April 21st, 2009
08:39 PM ET

Evening Buzz: Prosecution for 'Torture Memos?'

[cnn-photo-caption image=http://i2.cdn.turner.com/cnn/2009/POLITICS/04/21/obama.memos/art.obama.afp.gi.jpg caption="Pres. Obama leaves door open to prosecute former Bush officials' who crafted 'torture memos'."]

Maureen Miller
AC360° Writer

Tonight on AC360°, a dramatic change at the White House.  President Obama is now leaving it up to his  Attorney General to decide whether to prosecute Bush administration officials who drew up policies allowing alleged torture of terror suspects.

Pres. Obama still doesn't think CIA officers should be prosecuted for using the interrogation techniques he has since banned.

But he worries about the debate turning political.

"I think it's very important for the American people to feel as if this is not being dealt with to provide one side or another political advantage, but rather is being done in order to learn some lessons so that we move forward in an effective way." said Pres. Obama today.

Obama's comments come five days after his administration released four Bush-era memos detailing interrogation techniques such as waterboarding, which stimulates drowning.

As Tom Foreman reported last night on AC360°, CIA officers used waterboarding at least 266 times on two top al Qaeda suspects. Pres. Obama considers waterboarding torture.

Do you think the lawyers or others who wrote the legal guidelines should be prosecuted?
Share your thought below.

We'll have more on this story tonight.

We're also getting new information on the medical student accused of being the so-called 'Craigslist killer.' Philip Markoff was in court today, where a not guilty plea was entered in his behalf. Police say he killed a woman and attacked and robbed another - after finding them through Craigslist. His fiance says police have the "wrong man."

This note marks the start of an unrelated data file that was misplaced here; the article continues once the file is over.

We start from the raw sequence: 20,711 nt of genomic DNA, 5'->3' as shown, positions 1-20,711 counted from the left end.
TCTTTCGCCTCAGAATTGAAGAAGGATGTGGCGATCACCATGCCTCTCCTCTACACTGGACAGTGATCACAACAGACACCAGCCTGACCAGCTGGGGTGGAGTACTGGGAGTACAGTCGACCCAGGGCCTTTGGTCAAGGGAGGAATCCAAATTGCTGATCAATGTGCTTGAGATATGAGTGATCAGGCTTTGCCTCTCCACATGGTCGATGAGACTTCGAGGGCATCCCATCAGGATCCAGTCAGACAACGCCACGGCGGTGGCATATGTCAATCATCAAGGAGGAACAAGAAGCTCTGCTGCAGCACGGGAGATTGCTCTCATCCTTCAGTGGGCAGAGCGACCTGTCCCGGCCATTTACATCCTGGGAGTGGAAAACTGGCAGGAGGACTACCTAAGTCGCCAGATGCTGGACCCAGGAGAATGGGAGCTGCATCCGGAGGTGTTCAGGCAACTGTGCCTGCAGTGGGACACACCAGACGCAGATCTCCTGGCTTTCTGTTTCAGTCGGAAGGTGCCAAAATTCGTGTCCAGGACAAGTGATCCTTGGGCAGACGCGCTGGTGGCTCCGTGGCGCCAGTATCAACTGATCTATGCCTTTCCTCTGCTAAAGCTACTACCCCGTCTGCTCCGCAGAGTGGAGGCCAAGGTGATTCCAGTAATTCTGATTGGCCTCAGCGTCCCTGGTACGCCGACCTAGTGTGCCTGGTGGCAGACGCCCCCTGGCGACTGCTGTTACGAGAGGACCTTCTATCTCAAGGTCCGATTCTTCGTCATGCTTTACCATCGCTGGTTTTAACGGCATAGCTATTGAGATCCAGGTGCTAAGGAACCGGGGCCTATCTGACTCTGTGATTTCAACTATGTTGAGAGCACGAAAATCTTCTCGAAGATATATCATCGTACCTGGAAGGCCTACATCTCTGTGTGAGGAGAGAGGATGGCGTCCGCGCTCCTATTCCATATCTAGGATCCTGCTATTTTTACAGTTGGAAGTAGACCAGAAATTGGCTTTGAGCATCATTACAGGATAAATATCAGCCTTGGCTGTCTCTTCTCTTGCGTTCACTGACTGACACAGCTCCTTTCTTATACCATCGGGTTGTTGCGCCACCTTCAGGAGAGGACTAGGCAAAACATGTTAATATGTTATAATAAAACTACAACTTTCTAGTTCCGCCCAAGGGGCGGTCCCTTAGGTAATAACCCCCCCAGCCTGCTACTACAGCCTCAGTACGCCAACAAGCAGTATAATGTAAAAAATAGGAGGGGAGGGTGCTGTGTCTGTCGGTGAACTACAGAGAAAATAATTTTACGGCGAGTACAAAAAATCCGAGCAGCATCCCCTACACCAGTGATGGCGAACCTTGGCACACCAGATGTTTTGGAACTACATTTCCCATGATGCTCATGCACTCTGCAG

Join us for these stories and more starting at 10pm ET.
See you then!

Filed under: Maureen Miller • The Buzz
soundoff (52 Responses)
  1. Steve Morgan

    Here we go again. We have got to play the blame game. Duh how long have there been torture for information. It did not start with 9/11 . Try oh WWI,WWII,Korea and Vietnam. Americas hands have not been clean in a long time. America in the past has used the same methods to obtain intel for a long time. Correct me if I am wrong but is this the "Presidents" first office in goverment or has he been asleep a long time. Why is it only now that this little fact is coming to light.

    April 21, 2009 at 11:06 pm |
  2. Jonathan

    I served in the Army and, while I believe in the Geneva Conventions for POWs whose countries/militaries signed them, I believe aggressive interrogation techniques should be used against terror suspects and the information gleaned corroborated with other intel before action is taken. While the current ROE may extend the GC rights as a courtesy to 'enemy combatants', terror suspects aren't technically entitled to the rights granted in the Geneva Conventions because their terror organizations aren't signatories to those policies, nor will they abide by them when they capture our soldiers or citizens; need I remind you of what they did to Nick Berg and others early in the years of the Iraq war? Waterboarding, our most aggressive technique, pales in comparison.

    April 21, 2009 at 11:05 pm |
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